Bugs Cause False Alarm

Bugs Cause False Alarm

A pile of dead willow bugs was responsible for a fire alarm on the night of June 27 and as a result four companies of firemen of the Quincy, Ill., department nearly went bugs. For those who have never lived along the Mississippi river, an explanation of a willow bug should be given. The bugs have thin, fuzzy bodies with flimsy transparent wings. They live about 48 hours after birth, which means they must crowd a lot of fun into a short life.

Willow bugs are common along the river, and about twice a year the call of the neon from the business district urges them to have their final fling. They infest the district by the millions, fly around bright lights, then flutter to the pavement, dead and stacked in piles. Some die clinging to sides of buildings and windows.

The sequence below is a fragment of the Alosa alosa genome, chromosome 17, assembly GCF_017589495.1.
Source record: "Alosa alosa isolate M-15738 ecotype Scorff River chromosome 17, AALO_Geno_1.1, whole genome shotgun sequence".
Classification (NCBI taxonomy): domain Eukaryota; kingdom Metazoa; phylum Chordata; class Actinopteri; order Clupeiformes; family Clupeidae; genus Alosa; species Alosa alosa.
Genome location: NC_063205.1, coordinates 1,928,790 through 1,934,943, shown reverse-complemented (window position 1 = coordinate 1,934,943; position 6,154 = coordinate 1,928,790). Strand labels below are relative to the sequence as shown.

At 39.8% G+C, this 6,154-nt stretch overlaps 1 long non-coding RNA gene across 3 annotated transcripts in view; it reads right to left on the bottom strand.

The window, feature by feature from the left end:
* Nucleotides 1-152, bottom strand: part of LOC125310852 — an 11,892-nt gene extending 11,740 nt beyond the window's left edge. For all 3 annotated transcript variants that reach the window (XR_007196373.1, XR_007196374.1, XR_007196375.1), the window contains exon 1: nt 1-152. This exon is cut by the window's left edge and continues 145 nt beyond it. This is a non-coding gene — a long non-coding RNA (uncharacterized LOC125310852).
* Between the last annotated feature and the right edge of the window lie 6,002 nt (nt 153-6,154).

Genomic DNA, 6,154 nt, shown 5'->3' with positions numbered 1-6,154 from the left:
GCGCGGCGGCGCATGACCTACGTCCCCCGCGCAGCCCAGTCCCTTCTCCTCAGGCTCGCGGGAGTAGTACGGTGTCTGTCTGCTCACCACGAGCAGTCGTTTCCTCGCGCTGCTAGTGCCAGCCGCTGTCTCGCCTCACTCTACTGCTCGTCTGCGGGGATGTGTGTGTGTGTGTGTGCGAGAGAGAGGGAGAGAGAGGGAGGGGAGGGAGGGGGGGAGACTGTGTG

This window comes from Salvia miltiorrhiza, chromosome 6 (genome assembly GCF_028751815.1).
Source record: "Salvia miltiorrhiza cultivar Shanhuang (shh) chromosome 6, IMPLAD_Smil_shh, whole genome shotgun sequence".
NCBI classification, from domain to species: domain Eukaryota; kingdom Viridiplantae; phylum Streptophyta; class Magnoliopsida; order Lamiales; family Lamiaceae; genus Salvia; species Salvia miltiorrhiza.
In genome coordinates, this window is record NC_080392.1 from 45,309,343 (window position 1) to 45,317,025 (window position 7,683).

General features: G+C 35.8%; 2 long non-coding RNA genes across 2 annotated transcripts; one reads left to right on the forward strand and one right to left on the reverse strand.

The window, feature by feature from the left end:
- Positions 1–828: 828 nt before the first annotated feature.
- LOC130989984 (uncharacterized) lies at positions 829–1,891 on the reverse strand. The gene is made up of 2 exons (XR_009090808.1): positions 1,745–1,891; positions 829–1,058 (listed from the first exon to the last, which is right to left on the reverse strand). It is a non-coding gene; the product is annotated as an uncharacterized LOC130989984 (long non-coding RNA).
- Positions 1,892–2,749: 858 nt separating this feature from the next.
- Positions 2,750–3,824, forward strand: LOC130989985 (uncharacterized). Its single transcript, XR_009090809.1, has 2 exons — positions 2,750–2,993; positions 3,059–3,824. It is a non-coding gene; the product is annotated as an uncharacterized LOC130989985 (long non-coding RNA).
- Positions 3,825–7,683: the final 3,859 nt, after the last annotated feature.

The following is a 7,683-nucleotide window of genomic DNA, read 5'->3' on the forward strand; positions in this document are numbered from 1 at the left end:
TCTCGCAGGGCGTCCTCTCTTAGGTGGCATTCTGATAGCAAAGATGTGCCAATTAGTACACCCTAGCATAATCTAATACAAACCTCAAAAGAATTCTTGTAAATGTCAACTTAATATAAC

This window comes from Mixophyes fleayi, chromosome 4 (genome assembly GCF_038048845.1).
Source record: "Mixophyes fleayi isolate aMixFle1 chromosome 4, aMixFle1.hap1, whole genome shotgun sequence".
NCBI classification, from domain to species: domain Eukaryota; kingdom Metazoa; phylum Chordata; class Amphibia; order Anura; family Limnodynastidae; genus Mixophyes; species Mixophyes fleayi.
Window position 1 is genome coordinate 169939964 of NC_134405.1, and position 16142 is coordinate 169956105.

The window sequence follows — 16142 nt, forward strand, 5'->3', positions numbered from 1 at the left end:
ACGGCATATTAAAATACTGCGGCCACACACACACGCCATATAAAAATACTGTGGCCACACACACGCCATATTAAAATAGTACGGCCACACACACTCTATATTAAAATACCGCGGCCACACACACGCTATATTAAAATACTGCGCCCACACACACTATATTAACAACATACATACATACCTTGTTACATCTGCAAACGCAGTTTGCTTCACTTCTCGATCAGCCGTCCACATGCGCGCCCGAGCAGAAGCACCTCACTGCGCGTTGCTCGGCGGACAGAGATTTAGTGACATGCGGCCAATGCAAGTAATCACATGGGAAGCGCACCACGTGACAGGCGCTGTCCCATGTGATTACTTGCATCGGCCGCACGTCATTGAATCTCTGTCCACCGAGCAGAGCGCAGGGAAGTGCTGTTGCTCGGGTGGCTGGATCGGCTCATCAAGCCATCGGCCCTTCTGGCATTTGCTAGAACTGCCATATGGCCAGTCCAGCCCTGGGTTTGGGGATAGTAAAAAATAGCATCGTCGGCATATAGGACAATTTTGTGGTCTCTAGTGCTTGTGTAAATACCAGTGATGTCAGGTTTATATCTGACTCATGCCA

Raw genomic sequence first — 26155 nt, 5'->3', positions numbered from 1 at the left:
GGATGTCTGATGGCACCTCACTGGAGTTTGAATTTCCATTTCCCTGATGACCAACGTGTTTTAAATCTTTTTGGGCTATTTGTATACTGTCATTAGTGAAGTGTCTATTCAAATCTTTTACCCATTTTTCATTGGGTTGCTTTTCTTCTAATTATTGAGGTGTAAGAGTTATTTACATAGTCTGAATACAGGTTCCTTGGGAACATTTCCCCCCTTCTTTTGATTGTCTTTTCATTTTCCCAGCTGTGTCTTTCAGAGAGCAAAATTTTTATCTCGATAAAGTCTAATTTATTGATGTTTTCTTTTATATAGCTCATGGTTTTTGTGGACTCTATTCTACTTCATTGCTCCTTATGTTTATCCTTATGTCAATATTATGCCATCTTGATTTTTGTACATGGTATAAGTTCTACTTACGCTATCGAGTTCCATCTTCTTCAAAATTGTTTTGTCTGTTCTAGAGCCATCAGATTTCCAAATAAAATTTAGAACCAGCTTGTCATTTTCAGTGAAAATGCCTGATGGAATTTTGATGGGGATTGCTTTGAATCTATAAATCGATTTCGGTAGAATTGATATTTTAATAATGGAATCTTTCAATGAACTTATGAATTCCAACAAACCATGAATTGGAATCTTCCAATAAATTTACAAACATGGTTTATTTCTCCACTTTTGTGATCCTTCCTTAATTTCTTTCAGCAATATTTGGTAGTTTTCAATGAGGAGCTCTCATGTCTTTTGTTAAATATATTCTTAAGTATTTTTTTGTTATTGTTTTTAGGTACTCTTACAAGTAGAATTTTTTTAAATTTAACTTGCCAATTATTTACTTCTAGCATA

Frequently, after an invasion, a bridge spanning the river between Quincy and Missouri must be swept clean so automobiles will not slide on the slippery mass and c.rash. It has occurred once or twice when trains have been halted until rails are swept clean so wheels could get traction.

On the night of June 27, a big swarm landed on the roof of the Selby Implement Company, two miles from the river and an equal distance from the downtown business district. Two electric spotlights on top of the firm’s new modernistic structure of glass, stone and steel, had not been placed on brackets to illuminate a sign. They we.re left lying flat on the roof.

Thousands of bugs were piled around one of the powerful lights. Heat from the globe literally fried the stack, and smoke poured off the roof of the building. A passing motorist saw the smoke and transmitted an alarm to which Chief George Simon, John Heelan. first assistant, Lloyd Boden. second assistant Chief, three engine companies and the rescue squad responded.

The bodies of the flimsy bugs had burned. Fi.remen, scratching in the belief they had bugs, returned to quarTERS.

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